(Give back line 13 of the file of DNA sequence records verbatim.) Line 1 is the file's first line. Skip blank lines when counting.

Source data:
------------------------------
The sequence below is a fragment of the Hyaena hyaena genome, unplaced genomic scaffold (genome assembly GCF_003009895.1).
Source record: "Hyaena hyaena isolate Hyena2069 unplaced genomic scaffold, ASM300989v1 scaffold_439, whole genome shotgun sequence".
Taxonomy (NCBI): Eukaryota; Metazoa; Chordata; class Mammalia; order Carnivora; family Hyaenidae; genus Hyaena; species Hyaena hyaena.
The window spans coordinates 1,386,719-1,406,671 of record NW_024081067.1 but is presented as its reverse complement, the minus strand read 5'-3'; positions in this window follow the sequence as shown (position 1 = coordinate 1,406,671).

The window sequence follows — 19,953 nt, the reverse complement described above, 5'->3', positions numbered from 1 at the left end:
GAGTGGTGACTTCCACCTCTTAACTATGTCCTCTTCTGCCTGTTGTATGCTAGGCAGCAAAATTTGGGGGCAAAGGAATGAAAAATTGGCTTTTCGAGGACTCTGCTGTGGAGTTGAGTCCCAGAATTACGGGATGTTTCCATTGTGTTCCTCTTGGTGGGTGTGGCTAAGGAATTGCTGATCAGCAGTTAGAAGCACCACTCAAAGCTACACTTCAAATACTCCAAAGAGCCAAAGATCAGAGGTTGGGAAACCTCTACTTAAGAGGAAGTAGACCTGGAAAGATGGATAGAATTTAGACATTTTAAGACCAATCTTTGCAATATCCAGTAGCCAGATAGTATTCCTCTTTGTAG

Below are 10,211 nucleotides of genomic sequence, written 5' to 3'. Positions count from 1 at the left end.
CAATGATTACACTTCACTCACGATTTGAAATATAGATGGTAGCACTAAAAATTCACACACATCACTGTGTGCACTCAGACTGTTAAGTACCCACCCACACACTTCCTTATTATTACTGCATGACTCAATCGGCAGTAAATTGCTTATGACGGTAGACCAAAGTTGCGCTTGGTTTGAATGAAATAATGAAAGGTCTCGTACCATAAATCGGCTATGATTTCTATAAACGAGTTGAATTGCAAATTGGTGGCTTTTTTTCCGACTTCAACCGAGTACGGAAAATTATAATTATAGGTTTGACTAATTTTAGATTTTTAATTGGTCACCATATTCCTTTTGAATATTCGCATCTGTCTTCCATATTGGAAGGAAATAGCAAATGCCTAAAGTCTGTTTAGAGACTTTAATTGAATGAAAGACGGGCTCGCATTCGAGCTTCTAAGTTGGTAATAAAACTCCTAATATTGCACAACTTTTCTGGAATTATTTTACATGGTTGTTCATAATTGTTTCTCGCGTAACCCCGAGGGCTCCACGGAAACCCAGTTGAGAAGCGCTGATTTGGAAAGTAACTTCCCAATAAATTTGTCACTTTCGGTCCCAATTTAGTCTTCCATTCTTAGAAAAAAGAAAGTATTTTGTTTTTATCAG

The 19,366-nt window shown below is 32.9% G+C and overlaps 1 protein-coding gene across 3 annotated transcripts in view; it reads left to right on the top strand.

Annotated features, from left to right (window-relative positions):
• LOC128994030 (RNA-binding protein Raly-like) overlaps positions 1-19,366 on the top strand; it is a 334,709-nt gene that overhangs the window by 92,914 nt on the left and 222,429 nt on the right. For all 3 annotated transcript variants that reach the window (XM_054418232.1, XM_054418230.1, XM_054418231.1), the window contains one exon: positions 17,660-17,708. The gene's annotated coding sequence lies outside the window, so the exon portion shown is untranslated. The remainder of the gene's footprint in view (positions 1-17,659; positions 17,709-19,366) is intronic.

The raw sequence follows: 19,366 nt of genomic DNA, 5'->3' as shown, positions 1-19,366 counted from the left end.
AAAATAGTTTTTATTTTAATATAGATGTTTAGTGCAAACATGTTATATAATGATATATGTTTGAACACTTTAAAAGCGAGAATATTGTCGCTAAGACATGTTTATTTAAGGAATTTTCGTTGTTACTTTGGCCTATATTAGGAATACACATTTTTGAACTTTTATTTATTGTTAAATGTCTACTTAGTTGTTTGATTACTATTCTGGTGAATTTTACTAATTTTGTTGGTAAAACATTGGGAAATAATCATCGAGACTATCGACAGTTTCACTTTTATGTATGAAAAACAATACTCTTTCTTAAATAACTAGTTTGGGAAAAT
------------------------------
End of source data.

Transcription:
AAAATAGTTTTTATTTTAATATAGATGTTTAGTGCAAACATGTTATATAATGATATATGTTTGAACACTTTAAAAGCGAGAATATTGTCGCTAAGACATGTTTATTTAAGGAATTTTCGTTGTTACTTTGGCCTATATTAGGAATACACATTTTTGAACTTTTATTTATTGTTAAATGTCTACTTAGTTGTTTGATTACTATTCTGGTGAATTTTACTAATTTTGTTGGTAAAACATTGGGAAATAATCATCGAGACTATCGACAGTTTCACTTTTATGTATGAAAAACAATACTCTTTCTTAAATAACTAGTTTGGGAAAAT